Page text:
MONTHLY: Do this monthly

7. Sports massage: One of the most important things I think any runner can do is get regular sports massage from a licensed sports massage therapist. Deep tissue massage performed by someone who understands runners and the anatomy of runners goes so far in preventing injury or nipping aches and pains in the bud. I am a huge believer that sports massage can fix most injuries before they start if gotten frequently enough. Opt for 90 minutes when possible and go as often as your budget will allow. It is something that feels like a big investment at times but pays off huge dividends when you are running strong and getting to the start line healthy. Read more about the benefits of sports massage for runners here.

YEARLY: Consider doing these activities annually

8. Biomechanics assessment: A biomechanics expert can look at your running gait to assess your form, stride and where there may be opportunities for improvement to prevent or heal injuries. They will prescribe workouts and stretches specific to your needs to help improve areas of weakness.

9. Heart rate and VO2 max assessment: Understanding your heart rate training zones and VO2 max is an important tool to ensure you are running slow enough on your easy/recovery days and fast enough on your speed and tempo days. Read more about heart rate training here. Getting tested annually can help you assess improvements or changes in your fitness and intensity level.

10. Nutrition consult: Nutrition is one of the biggest challenges many runners face. Talking to a registered dietitian about the foods and fuel that work best for you can be really helpful, especially for establishing a daily nutrition plan (not just one for race weekend). In the meantime, this is my road map for long run and race day nutrition.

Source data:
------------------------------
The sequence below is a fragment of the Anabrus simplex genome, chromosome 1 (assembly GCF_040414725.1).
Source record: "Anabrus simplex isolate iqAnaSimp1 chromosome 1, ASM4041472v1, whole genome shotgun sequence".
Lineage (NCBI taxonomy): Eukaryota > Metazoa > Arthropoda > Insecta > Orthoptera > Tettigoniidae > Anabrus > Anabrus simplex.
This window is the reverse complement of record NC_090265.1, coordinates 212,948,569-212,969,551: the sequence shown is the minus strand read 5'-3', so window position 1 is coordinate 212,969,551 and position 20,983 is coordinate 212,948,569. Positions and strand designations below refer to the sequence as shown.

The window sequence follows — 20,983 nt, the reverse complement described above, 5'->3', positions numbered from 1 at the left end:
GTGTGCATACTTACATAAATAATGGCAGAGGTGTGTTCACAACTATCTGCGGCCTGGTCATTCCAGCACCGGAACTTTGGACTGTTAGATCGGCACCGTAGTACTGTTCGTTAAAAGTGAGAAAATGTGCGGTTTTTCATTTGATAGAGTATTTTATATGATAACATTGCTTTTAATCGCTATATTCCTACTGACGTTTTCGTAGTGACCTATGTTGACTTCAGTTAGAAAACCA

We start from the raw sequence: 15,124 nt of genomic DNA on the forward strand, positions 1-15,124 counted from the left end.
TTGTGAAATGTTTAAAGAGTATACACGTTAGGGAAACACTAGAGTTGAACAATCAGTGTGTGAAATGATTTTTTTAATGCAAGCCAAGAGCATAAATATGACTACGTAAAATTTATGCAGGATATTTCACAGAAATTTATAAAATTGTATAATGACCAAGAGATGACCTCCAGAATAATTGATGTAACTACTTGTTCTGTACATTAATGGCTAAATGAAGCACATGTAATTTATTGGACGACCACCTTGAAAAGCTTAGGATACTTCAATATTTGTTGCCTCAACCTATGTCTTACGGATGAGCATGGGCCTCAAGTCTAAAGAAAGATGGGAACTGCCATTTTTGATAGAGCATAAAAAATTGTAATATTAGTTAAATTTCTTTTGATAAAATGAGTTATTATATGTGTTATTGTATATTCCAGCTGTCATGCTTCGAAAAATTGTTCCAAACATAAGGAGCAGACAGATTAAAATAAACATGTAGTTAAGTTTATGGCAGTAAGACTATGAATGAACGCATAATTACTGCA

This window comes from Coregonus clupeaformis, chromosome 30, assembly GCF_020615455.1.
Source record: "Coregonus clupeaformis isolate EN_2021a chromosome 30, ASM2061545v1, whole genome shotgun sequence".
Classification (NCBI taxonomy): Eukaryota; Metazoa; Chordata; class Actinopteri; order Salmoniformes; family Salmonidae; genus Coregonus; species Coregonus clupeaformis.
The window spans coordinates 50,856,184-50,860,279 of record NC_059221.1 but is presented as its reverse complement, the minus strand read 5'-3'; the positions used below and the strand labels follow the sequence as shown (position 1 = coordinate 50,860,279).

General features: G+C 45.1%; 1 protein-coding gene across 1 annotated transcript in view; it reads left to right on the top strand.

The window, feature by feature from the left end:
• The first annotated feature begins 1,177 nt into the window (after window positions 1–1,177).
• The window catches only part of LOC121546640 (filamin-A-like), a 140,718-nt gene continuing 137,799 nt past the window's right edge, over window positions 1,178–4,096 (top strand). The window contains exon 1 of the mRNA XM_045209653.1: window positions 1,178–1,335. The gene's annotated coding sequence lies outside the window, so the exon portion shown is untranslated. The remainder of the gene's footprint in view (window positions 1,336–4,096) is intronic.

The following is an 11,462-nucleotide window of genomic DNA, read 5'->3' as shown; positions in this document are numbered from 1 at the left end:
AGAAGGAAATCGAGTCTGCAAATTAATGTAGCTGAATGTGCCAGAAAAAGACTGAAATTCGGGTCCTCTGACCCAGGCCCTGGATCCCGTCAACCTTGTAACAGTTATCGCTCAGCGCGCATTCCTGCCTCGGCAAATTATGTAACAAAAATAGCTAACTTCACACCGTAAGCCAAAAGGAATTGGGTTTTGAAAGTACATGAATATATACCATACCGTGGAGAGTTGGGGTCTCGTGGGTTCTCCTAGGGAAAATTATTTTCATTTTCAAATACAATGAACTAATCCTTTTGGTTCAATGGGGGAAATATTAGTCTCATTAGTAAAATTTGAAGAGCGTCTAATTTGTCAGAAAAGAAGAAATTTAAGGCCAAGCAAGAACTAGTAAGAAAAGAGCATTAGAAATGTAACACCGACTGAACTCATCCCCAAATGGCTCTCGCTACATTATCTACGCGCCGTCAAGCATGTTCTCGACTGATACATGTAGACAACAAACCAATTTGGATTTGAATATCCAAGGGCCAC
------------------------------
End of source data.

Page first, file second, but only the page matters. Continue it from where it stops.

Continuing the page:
Do you take time to focus on the “small stuff” as part of your training? What additional supplemental activities do you do daily, weekly, monthly or yearly?



I love how you broke down everything by daily, weekly, monthly and yearly! I am always in need of reminders and motivation to do the little things! Question-do the benefits of squats and other exercises for strength decrease if you sprinkle them throughout a day, as oppose to one 30 minute session? Just a thought!


Hi Kara! I’m glad you found this info helpful. Strength training is so important. Most coaches and experts recommend doing strength training to complement your running at least twice a week. The good news is that we don’t need to spend hours doing it. A 20-minute session is adequate. It can immediately follow a run or be done in the evening if your run is done in the morning. I’d recommend doing your strength work all in one session, although it could be a second short workout of the day. I would prioritize hip, glute, hamstring and leg work first, and then core and arms second. Most runners tend to have really weak hips and glutes, which lead to muscle imbalances that cause IT band issues, plantar fasciatis, calf tightness, etc. etc. Core and upper body work can help with running posture and breathing, especially in later stages of a long run or marathon. Single leg work is key (like pistol squats, lunges, single leg dead lifts, etc.). Using one of those workout bands is also really helpful (the kind that is a small circle and can go around your ankles and thighs). I am also a big fan of barre classes, which tend to give your whole body a good strength workout while focusing a lot on the muscles that impact runners.

Sandra Laflamme

This is a great way to break down the year into the things that you need! Love the infographic too! Great advice Jes! Now if only I could find time to squeeze in those massages!